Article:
It is this collective—of faculty and staff, of current students, and of more than half a million living alumni—who combine to make Penn State great. More than an institution, Penn State is a community, and like any community, every demographic contributes to the whole. We are greater than the sum of our parts, and we are weaker when those parts don’t function in unison. Right now, in too many ways, unity among Penn Staters seems increasingly hard to find.

There is room for constructive disagreement within a community—such critical discourse is vital. The problem is the increasingly combative, often disrespectful, and occasionally hateful tone of “debate” among various members of our community. It seems to have come to a head over the past week. (more…)

September 26, 2013 at 5:01 pm 32 comments

John Amaechi Honored by Queen of England

We don’t have to call him “Sir John”—at least not yet. But as part of the Queen of England’s birthday celebration over the weekend, former Nittany Lion basketball star John Amaechi ’94 received the Order of the British Empire, which is awarded to citizens of the United Kingdom who have performed a valuable service.

Amaechi’s impressive resume, which includes time with three NBA teams, becoming the first openly gay NBA player, earning a doctorate in psychology, campaigning for human rights and LGBT issues, and working with at-risk youth, surely caught the queen’s eye.

“I see this honour as a chance to reach out and do more to create an equality of opportunity for all people, but especially to inspire young people,” Amaechi said in this story from MVP Basketball. “I was once an overweight bookworm who hid in the corner of my school library and wished I was invisible.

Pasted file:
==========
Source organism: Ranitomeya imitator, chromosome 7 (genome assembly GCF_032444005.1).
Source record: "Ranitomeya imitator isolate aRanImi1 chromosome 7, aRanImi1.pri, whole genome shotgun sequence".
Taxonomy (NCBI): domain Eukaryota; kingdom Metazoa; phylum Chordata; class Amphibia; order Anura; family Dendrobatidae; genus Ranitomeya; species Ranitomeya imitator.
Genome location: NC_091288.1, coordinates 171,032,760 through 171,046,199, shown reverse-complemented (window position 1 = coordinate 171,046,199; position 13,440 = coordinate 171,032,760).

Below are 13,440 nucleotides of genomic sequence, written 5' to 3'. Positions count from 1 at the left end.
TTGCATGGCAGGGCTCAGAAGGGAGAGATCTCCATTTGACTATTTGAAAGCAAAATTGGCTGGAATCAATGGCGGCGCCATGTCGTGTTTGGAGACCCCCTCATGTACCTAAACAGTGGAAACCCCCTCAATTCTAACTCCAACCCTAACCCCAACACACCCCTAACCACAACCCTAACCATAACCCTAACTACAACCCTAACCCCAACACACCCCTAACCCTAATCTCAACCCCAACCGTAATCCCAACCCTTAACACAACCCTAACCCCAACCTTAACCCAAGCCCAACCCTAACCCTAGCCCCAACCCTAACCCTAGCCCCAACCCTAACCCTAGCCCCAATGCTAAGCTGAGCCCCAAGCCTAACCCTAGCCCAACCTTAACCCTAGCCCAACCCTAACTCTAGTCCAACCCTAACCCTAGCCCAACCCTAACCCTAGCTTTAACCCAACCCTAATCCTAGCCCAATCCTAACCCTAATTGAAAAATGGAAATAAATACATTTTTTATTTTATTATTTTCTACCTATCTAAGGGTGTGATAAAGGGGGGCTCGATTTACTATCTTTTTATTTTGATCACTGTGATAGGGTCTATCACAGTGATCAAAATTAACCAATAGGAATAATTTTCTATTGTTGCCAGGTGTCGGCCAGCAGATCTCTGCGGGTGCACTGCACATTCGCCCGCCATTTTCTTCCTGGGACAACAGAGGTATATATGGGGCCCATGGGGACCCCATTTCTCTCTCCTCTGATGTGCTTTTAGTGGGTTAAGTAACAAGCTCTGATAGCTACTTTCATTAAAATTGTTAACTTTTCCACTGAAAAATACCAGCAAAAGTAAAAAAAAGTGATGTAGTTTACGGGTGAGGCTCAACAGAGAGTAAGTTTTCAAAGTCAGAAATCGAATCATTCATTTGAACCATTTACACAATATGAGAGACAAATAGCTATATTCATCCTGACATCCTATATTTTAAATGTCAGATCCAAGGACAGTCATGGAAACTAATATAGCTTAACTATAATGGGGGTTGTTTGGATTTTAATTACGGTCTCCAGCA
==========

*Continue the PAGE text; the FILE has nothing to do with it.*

“My mother told me that I could do better than just disappear—she convinced me that the most unlikely of people, in the most improbable of situations can become extraordinary.  I hope to use this platform to convince other young people just how true this can be for them too.”

The 6-foot-10 Amaechi kept his sense of humor, too, noting that many people who are so honored say that they are standing on the shoulders of giants. “I feel very much like I am here today due to efforts of numerous people, but in my case, I am a giant who is standing on the shoulders of slightly smaller people.”

Lori Shontz, senior editor

June 13, 2011 at 3:40 pm Leave a comment

John Amaechi Takes On Kobe Bryant

One of the big sports stories of the week has been NBA star Kobe Bryant being caught on camera uttering a gay slur at a referee. Of the many opinions offered in the story’s wake, arguably none are as well-informed as that of John Amaechi ’94, the former Penn State hoop star who remains the only former NBA player to come out as gay. Amaechi, an outspoken advocate for gay rights and other social issues, addressed the issue today in an essay on the New York Times website.

Based on Kobe’s words today in a radio interview, it sounds like the Laker superstar might’ve been paying attention.

Ryan Jones, senior editor

April 15, 2011 at 3:29 pm Leave a comment